Lovers Release Date photo
Lovers Release Date

Lovers in a Dangerous Spacetime finally gets a release date


And it's soon!
Aug 18
// Patrick Hancock
I've been waiting to play Lovers in a Dangerous Spacetime since I first saw it at PAX East two years ago. It's a unique cooperative game that constantly keeps the players (see: lovers) on their toes. Each player can cont...
Blubber Busters photo
Blubber Busters

Save space whales from disease in this pretty platformer


Blubber Busters
Aug 18
// Steven Hansen
With a name like Blubber Busters I was expecting something akin to that video where some knuckleheads try and dispose of a beached whale with dynamite, sending gore and viscera all over looker-ons (not to be confused with th...
Well, he would know photo
Well, he would know

Former Double Fine COO launches games-only crowdfunding platform where backers can make money


Kickstarter? I hardly even know her!
Aug 18
// Steven Hansen
Former Double Fine COO has just launched Fig, a curated, games-only alternative to sites like Kickstarter and IndieGoGo. It's only for games and only for games approved by the advisory board, which consists of the like of Do...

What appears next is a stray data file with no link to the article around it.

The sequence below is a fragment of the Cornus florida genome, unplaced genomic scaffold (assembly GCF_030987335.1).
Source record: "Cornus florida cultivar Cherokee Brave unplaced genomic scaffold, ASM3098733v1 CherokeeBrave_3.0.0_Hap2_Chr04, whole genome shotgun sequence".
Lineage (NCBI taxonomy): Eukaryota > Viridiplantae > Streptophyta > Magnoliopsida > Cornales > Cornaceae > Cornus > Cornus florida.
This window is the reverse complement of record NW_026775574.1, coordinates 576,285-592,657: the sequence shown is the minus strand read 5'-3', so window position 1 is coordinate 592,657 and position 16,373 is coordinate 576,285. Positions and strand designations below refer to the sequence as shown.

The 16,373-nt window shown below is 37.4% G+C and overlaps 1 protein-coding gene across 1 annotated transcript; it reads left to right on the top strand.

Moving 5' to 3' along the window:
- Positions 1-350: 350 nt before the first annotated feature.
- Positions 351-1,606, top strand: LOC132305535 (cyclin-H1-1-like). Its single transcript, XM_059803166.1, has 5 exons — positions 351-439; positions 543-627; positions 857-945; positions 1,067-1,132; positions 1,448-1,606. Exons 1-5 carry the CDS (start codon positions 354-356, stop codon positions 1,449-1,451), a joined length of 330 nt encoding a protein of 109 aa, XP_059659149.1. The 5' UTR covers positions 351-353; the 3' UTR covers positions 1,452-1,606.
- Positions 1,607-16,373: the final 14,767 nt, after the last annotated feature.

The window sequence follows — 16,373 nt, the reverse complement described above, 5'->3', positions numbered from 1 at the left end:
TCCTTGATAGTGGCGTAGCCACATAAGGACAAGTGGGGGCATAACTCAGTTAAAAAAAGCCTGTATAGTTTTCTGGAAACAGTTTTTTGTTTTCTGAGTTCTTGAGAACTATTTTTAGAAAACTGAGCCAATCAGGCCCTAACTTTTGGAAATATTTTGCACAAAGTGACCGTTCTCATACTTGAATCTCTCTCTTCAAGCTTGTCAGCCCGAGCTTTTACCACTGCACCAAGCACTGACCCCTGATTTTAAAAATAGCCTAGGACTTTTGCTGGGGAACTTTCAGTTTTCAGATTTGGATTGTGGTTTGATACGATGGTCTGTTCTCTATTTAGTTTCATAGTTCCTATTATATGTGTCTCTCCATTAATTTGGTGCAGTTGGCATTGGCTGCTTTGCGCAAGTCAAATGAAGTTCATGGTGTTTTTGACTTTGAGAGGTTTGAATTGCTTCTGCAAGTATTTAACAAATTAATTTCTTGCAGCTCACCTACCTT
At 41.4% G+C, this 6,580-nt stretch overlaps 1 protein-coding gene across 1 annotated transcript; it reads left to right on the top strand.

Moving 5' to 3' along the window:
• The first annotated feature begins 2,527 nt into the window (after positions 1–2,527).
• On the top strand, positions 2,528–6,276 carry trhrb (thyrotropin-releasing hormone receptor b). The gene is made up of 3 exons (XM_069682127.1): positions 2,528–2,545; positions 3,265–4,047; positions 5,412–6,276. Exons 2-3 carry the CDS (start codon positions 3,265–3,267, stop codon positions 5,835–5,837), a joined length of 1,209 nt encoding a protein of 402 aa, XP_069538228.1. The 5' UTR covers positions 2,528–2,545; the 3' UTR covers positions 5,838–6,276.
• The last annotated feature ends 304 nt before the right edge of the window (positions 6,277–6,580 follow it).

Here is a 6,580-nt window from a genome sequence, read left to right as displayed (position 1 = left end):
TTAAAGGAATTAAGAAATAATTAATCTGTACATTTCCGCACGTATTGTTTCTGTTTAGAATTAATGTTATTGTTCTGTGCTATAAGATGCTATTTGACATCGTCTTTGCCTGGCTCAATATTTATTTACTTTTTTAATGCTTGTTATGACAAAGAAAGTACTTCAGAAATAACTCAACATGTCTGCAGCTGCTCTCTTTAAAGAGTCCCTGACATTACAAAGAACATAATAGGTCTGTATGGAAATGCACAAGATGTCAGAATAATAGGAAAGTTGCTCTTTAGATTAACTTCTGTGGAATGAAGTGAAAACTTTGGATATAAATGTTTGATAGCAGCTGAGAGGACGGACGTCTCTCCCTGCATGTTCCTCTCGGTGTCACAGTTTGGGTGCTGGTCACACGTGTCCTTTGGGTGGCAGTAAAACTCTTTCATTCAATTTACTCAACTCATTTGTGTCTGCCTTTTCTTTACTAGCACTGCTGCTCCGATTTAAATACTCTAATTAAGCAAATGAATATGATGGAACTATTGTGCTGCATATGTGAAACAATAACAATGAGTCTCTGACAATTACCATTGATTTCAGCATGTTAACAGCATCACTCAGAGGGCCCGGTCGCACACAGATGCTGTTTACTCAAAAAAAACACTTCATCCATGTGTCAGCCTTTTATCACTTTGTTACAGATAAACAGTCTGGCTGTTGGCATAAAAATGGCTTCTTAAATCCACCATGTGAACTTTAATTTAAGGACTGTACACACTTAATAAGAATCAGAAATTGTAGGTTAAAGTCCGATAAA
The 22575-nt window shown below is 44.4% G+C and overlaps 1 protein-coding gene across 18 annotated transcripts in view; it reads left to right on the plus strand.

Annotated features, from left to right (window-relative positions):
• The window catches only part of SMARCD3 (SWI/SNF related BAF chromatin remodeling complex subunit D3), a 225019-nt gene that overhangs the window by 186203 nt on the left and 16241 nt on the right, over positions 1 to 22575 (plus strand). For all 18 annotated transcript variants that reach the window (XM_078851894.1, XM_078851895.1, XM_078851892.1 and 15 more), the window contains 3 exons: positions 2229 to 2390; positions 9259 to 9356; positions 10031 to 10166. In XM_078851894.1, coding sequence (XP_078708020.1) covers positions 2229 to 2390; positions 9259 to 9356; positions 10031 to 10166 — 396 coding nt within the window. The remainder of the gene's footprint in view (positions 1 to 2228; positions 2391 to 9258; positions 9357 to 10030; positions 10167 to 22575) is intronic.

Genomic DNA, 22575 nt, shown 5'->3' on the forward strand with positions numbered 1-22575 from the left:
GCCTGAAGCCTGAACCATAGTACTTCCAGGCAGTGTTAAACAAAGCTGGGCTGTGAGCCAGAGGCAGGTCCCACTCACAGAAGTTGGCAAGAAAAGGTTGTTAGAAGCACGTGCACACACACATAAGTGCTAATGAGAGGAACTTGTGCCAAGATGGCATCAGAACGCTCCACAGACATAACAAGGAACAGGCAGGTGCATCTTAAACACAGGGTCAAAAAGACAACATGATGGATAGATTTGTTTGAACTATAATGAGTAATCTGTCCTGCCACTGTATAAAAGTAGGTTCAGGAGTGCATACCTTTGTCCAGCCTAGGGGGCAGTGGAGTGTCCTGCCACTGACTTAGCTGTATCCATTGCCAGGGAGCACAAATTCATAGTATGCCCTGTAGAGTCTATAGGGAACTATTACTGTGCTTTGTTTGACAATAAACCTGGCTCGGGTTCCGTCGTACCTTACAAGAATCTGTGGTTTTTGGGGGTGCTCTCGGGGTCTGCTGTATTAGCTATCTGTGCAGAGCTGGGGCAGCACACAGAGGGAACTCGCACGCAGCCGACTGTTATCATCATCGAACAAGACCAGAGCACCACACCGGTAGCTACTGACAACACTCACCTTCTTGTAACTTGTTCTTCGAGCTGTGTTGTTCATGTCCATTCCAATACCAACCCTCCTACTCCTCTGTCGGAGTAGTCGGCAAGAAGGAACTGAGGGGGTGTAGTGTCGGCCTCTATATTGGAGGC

Heat Signature access photo
Heat Signature access

Gunpoint Exclusive Edition now grants access to Heat Signature


Tom Francis is a kind god
Aug 18
// Patrick Hancock
Tom Francis, creator of Gunpoint, is letting certain people alpha test his upcoming game, Heat Signature. Anyone who owns the "Exclusive Edition" of Gunpoint on Steam has access to the new game until August 30. While Mr....
Hob photo
Hob

Torchlight developers announce adventure game Hob


Borderlands' art style meets Zelda?
Aug 18
// Joe Parlock
Torchlight developer Runic Games has announced its newest project, Hob. Hob is a vibrant, suspenseful adventure game. As players delve into the mysteries around them, they discover a planet in peril. Can it be mended, or wi...

Review: Volume

Aug 18 // Darren Nakamura